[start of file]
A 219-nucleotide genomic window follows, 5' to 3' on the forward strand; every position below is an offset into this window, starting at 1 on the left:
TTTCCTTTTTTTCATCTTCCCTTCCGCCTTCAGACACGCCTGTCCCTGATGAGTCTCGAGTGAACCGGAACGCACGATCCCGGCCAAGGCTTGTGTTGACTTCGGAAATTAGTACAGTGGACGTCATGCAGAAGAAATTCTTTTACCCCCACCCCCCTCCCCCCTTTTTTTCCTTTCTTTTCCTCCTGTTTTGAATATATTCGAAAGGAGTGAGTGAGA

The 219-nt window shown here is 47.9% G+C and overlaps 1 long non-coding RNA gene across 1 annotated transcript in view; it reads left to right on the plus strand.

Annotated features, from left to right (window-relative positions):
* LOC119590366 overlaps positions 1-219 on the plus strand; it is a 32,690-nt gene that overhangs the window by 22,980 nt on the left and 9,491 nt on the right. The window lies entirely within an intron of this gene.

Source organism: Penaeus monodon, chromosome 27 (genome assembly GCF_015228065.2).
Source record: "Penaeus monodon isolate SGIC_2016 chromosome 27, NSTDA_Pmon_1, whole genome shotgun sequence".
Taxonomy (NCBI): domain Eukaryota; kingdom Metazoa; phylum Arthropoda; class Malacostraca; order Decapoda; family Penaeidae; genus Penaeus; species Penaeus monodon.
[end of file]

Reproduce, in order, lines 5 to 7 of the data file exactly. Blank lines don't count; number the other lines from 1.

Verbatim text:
* LOC119590366 overlaps positions 1-219 on the plus strand; it is a 32,690-nt gene that overhangs the window by 22,980 nt on the left and 9,491 nt on the right. The window lies entirely within an intron of this gene.

Source organism: Penaeus monodon, chromosome 27 (genome assembly GCF_015228065.2).
Source record: "Penaeus monodon isolate SGIC_2016 chromosome 27, NSTDA_Pmon_1, whole genome shotgun sequence".